I use this technique to make my outdoor studio portraits. By positioning the backdrop so the sun is behind it I am able to keep it in the shade. Because it’s black, there’s very little light reflected. My subject stands about one meter in front of the background. Reflected light bouncing off the ground and a reflector in front illuminates them. Contrast between the light value of my subject and the background is enough. Almost all detail in the background disappears because of the difference in light value.
Figure to ground happens naturally too, not only in controlled situations like my outdoor studio. Look for where you can compose with a background all in the shade and where there’s more light on your subject. Find places you can let your subject go dark and the background is light. The most extreme example of this is a silhouette.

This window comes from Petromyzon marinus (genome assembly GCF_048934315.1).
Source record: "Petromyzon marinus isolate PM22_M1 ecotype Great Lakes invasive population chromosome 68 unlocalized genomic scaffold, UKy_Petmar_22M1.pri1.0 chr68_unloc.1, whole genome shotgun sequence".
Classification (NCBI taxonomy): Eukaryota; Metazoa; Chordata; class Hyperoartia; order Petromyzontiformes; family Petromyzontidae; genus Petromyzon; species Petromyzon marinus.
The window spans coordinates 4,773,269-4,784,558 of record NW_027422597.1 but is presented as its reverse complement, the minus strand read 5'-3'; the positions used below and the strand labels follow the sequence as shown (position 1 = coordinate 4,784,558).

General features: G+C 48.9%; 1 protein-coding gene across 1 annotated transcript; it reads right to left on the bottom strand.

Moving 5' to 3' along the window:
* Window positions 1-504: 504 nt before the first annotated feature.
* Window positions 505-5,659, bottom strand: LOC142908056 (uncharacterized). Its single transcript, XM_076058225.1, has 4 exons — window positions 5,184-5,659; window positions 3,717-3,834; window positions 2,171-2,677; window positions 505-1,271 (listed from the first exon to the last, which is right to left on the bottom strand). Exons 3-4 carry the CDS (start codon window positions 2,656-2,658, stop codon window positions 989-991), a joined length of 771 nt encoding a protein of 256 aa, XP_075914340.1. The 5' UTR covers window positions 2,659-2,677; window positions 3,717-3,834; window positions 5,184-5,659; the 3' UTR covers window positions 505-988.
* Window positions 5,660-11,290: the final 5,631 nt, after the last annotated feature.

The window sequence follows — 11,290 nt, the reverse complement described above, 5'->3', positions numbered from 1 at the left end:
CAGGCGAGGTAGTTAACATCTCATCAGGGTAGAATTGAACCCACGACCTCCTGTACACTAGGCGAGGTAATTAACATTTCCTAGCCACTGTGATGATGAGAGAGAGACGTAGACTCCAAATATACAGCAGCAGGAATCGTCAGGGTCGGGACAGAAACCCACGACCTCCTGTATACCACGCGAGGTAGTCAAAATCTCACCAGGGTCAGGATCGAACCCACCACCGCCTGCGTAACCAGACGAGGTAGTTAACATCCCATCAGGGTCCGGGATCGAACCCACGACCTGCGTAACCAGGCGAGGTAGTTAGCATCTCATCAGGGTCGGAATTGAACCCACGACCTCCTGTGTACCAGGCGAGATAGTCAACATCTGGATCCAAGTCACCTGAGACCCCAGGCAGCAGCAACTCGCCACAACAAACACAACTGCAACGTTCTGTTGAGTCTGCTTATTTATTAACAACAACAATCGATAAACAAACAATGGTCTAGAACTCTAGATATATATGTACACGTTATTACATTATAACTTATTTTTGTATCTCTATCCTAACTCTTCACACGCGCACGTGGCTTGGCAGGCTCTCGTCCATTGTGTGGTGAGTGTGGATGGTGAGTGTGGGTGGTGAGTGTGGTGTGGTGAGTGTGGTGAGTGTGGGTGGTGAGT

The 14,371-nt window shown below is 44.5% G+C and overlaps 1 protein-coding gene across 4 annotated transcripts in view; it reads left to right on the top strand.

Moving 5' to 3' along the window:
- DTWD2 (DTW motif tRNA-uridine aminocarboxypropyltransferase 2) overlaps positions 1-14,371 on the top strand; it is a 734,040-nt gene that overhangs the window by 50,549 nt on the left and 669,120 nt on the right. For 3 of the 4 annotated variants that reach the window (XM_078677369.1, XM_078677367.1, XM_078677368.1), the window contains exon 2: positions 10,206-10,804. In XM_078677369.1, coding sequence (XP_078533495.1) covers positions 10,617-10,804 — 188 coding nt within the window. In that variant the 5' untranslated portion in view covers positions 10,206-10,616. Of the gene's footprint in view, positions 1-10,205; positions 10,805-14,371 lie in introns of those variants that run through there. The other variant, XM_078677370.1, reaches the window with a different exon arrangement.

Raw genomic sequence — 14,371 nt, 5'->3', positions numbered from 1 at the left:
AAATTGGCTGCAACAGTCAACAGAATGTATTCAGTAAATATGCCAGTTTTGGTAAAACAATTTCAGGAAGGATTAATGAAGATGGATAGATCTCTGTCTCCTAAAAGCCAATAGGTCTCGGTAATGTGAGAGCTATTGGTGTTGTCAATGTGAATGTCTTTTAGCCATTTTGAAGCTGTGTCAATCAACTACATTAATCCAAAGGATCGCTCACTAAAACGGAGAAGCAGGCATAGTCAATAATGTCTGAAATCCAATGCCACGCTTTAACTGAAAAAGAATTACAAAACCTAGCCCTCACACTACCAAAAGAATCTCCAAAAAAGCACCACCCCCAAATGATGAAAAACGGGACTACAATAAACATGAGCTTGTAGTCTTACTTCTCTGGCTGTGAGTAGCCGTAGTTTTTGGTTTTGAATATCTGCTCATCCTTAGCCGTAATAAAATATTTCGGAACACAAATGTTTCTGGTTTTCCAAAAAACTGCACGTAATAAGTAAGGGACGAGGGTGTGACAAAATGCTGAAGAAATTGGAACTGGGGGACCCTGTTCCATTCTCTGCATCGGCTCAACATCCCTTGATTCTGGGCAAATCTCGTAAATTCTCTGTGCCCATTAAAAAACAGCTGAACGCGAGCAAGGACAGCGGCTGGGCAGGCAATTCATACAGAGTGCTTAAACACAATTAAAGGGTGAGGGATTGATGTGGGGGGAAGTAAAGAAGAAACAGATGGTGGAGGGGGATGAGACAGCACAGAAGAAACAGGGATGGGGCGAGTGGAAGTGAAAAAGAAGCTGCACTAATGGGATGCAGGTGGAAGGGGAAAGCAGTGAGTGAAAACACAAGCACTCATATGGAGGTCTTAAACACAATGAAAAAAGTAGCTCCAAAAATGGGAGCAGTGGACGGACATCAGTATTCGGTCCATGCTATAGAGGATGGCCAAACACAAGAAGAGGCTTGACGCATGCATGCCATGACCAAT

Isolation happens when there’s enough contrast between subject and background. Mostly because of the different light values. When you set your exposure for your subject and it’s two or more stops different than the background, this is enough to make a figure to ground photograph. The greater number of stops different, the more impact the effect has.
When there’s not much difference in the light on the subject and the background it will be harder to see. You may also have to do more post-processing to enhance the contrast and make your subject stand out.
Learn to see the situations where figure to ground will happen. Remember that our eyes see more tonal range than most cameras do. Think about the light on your subject and the shaded background. How you can set your exposure to best exploit the contrast?
Manipulating a figure to ground photograph during post-processing can enhance the effect.
Rules of Composition in Photography
Basic photography techniques using the rules of composition allows you to isolate your main subject.